- EDF 7412–Structural Equation Models (3) Prereq: EDF 6403 or 6400 & 6402; and EDF 7405
- EDF 7439–Item Response Theory (3) Prereq: EDF 6403 or 6400 & 6402; and EDF 6436
- EDF 7474–Multilevel Models (3) Prereq: EDF 6403 or 6400 & 6402; and 7405
- EDF 7432–Multivariate Analysis in Educational Research (3) Prereq: EDF 6403 or 6400 & 6402; and 7405
- EDF 6403–Quantitative Foundations of Educational Research (6) OR,
Program areas, schools, and supervisory committees have the discretion to require more than 12 semester hours. Courses used to meet these additional requirements are not subject to review by the College of Education Associate Dean for Graduate Studies.
Writing the Program Plan
All Ed.D. and Ph.D. program plans must contain the following sections when presented to the supervisory committee for approval.
- Section I
- Biographical Sketch
- Professional Preparation
- Professional Positions
- Related Experiences
- Section II: Vocational and Career Goals
- Section III
- Review of Previous Graduate Studies
- Proposed Course of Study
- Proposed Competency Experiences
- Section IV: Timelines
- Section V: Signature Page
First Year Review
The first year review of doctoral students takes place at the end of the second semester of full-time study. For part-time students, the review is conducted after they complete 12 to 18 hours of coursework. The review is designed to assess the student’s strengths, motivation, professionalism, and potential for achieving an in-depth knowledge of special education issues and a high level of competence in professional writing and speaking. The goal of this review is to assist students in making wise career decisions and to recommend specific courses or experiences, it any, that the student should undertake if he or she continues in our special education doctoral program.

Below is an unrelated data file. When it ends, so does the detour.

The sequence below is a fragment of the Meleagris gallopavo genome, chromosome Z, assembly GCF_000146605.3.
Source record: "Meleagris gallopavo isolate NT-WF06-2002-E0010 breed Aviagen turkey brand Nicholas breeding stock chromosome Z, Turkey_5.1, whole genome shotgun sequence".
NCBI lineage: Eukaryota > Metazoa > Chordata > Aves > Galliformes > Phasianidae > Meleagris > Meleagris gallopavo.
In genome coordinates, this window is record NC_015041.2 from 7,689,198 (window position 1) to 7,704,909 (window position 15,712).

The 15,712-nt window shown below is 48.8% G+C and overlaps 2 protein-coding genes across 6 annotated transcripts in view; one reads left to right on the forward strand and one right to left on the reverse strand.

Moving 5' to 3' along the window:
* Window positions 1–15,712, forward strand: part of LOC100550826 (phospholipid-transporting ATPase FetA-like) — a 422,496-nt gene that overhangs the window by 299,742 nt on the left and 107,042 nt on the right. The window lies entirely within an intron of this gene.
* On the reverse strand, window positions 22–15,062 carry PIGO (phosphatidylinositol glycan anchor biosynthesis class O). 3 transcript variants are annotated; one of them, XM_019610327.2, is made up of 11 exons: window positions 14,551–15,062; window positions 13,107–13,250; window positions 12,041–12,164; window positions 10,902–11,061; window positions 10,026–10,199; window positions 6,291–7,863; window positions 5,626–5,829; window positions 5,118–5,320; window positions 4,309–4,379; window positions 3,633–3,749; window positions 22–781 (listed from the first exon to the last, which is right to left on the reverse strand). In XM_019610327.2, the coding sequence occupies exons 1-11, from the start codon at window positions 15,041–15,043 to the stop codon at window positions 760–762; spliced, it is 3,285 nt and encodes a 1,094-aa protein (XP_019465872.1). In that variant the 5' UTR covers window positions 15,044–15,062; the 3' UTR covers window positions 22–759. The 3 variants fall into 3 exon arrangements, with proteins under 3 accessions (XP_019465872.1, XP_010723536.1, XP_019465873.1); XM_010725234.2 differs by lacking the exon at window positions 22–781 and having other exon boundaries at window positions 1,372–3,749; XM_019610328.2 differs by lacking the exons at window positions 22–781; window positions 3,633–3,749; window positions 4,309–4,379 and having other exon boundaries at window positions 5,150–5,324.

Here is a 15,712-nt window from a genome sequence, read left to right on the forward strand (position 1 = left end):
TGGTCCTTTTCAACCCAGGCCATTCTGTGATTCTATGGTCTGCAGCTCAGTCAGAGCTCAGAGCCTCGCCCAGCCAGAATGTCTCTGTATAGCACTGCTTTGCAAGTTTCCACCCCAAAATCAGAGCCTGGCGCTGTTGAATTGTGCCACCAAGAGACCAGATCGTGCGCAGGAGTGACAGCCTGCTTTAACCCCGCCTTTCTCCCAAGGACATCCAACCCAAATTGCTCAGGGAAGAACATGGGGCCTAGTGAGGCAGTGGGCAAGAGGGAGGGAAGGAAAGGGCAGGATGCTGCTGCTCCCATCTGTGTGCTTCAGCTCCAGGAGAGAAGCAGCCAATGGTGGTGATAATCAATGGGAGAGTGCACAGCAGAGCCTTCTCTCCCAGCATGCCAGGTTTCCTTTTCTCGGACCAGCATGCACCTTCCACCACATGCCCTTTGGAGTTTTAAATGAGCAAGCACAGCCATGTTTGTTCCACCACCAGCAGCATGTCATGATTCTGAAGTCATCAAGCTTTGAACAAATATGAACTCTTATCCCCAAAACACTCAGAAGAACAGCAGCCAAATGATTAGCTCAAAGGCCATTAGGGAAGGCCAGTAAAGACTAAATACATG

The review is conducted by the student’s supervisory committee. If a committee has not been formalized, the School Director will select an ad hoc committee consisting of a tenured faculty member in the program area to serve as the review committee chair (possibly the student’s temporary advisor) and three additional faculty members.
The student will submit the following items to the review committee:
- A vita or other documentation of professional accomplishments.
- A 10 to 20 page paper (plus references) addressing an area of special education research produced in a doctoral seminar.
- Evaluations by faculty or others who have had contact with the student during coursework or employment through evaluation forms.
- A statement of career goals.
On the basis of its assessment of the student’s performance in the first year review, the review committee may indicate one of the following options:
- The student has completed the review successfully, and the student may continue in the doctoral program without special contingencies.
- The student has completed the review successfully, but with special contingencies (which will be specified in writing to the student by the review committee chair) such as: (a) successful completion of specific course work to address concerns or (b) successful completion of other professional experiences deemed necessary.
- The review committee determines a need for significant contingencies that would require a written course of remediation acknowledged by the student and committee members. The student has another meeting with the committee (or chair) at an agreed upon date to evaluate progress toward completion of the written remediation plan.
- The review committee determines a mismatch between the student’s career goals and the program offerings in special education, although the student showed good potential for doctoral study in another field, and the student is encouraged to apply for admission to a different degree program.
- The review committee identifies substantial concerns in the student’s preparation for doctoral study and the committee discontinues the student from the program.